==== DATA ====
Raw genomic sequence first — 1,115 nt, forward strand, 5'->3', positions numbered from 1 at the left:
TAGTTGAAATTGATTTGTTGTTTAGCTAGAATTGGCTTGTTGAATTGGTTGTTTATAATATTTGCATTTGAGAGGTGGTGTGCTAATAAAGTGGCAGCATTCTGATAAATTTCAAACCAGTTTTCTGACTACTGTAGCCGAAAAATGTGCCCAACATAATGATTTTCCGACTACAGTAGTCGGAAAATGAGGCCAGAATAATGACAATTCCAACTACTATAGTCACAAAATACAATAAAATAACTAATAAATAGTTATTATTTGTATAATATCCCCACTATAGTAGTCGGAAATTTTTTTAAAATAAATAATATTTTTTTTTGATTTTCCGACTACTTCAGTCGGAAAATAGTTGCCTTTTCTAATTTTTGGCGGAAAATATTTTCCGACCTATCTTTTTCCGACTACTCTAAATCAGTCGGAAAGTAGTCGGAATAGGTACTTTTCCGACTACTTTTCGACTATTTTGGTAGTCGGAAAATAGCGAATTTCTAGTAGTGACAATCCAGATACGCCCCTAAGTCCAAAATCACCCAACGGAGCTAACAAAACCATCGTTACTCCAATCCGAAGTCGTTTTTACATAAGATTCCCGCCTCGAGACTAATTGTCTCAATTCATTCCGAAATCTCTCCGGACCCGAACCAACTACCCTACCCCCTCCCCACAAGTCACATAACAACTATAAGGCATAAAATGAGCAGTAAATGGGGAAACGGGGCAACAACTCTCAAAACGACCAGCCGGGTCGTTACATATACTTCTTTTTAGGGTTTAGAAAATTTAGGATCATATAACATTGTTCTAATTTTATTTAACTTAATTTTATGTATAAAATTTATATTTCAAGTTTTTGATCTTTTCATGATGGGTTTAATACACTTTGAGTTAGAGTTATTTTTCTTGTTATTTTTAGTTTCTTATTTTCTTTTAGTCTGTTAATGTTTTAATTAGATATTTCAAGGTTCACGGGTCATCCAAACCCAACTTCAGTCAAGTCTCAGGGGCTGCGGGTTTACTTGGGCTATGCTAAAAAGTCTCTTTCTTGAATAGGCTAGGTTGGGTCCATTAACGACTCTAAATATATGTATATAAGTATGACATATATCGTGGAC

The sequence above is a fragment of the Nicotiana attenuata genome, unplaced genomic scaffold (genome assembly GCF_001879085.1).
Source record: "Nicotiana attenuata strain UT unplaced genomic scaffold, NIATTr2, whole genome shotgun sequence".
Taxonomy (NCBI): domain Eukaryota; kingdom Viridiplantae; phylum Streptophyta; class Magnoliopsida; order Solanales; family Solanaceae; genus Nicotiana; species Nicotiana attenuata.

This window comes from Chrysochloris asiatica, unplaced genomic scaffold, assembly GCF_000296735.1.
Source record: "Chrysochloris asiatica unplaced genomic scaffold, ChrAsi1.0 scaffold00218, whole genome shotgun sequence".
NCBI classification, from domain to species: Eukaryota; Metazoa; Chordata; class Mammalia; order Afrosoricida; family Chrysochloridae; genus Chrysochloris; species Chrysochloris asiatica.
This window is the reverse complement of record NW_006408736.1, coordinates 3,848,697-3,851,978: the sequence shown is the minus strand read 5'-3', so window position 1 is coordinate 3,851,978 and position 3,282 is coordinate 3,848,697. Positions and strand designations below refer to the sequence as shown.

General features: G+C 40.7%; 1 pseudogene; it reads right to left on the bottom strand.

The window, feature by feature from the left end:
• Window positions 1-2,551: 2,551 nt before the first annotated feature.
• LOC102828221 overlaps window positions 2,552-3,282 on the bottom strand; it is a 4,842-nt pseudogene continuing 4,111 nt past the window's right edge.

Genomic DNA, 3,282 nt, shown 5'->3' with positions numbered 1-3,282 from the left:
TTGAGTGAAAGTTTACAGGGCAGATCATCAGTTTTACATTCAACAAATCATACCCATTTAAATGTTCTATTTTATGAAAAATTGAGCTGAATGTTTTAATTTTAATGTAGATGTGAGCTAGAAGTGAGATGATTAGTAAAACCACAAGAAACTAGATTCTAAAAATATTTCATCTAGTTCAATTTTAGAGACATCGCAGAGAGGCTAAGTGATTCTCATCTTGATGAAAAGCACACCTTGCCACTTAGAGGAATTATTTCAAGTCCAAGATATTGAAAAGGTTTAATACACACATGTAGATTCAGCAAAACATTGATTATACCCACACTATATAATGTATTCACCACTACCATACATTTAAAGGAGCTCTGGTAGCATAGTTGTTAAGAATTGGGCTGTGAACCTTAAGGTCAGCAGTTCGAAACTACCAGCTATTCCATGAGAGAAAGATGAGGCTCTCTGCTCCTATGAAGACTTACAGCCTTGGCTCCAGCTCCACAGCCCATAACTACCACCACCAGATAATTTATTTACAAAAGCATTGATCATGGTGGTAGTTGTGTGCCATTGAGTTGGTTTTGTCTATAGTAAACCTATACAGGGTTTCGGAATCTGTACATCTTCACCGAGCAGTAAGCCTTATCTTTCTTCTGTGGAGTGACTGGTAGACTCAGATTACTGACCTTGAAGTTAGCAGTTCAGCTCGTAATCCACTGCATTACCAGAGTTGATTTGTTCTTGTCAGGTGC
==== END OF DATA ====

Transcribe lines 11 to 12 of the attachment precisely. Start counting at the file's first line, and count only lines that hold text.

The window, feature by feature from the left end:
• Window positions 1-2,551: 2,551 nt before the first annotated feature.